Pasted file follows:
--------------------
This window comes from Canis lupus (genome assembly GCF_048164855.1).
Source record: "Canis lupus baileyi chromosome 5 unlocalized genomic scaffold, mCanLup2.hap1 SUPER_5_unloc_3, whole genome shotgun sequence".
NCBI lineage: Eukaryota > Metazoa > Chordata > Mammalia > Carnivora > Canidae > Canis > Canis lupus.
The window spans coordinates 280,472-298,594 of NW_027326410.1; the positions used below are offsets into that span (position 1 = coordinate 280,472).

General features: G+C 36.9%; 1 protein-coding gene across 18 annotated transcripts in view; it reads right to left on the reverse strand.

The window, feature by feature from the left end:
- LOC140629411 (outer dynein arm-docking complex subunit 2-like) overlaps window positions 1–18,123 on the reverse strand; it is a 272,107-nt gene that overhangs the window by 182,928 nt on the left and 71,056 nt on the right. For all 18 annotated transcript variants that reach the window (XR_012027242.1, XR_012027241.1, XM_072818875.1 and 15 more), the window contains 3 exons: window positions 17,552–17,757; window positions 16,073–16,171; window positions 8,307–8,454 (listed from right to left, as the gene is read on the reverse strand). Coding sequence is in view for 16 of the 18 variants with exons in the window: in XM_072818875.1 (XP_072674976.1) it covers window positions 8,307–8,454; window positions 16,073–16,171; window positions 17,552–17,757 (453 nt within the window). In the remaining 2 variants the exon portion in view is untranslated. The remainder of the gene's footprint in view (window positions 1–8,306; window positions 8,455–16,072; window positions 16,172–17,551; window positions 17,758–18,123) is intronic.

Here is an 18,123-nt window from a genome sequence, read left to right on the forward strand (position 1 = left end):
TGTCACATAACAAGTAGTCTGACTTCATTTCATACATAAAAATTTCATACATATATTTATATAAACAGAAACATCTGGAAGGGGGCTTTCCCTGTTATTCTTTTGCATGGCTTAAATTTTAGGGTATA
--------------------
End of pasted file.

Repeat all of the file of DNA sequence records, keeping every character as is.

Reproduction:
This window comes from Canis lupus (genome assembly GCF_048164855.1).
Source record: "Canis lupus baileyi chromosome 5 unlocalized genomic scaffold, mCanLup2.hap1 SUPER_5_unloc_3, whole genome shotgun sequence".
NCBI lineage: Eukaryota > Metazoa > Chordata > Mammalia > Carnivora > Canidae > Canis > Canis lupus.
The window spans coordinates 280,472-298,594 of NW_027326410.1; the positions used below are offsets into that span (position 1 = coordinate 280,472).

General features: G+C 36.9%; 1 protein-coding gene across 18 annotated transcripts in view; it reads right to left on the reverse strand.

The window, feature by feature from the left end:
- LOC140629411 (outer dynein arm-docking complex subunit 2-like) overlaps window positions 1–18,123 on the reverse strand; it is a 272,107-nt gene that overhangs the window by 182,928 nt on the left and 71,056 nt on the right. For all 18 annotated transcript variants that reach the window (XR_012027242.1, XR_012027241.1, XM_072818875.1 and 15 more), the window contains 3 exons: window positions 17,552–17,757; window positions 16,073–16,171; window positions 8,307–8,454 (listed from right to left, as the gene is read on the reverse strand). Coding sequence is in view for 16 of the 18 variants with exons in the window: in XM_072818875.1 (XP_072674976.1) it covers window positions 8,307–8,454; window positions 16,073–16,171; window positions 17,552–17,757 (453 nt within the window). In the remaining 2 variants the exon portion in view is untranslated. The remainder of the gene's footprint in view (window positions 1–8,306; window positions 8,455–16,072; window positions 16,172–17,551; window positions 17,758–18,123) is intronic.

Here is an 18,123-nt window from a genome sequence, read left to right on the forward strand (position 1 = left end):
TGTCACATAACAAGTAGTCTGACTTCATTTCATACATAAAAATTTCATACATATATTTATATAAACAGAAACATCTGGAAGGGGGCTTTCCCTGTTATTCTTTTGCATGGCTTAAATTTTAGGGTATA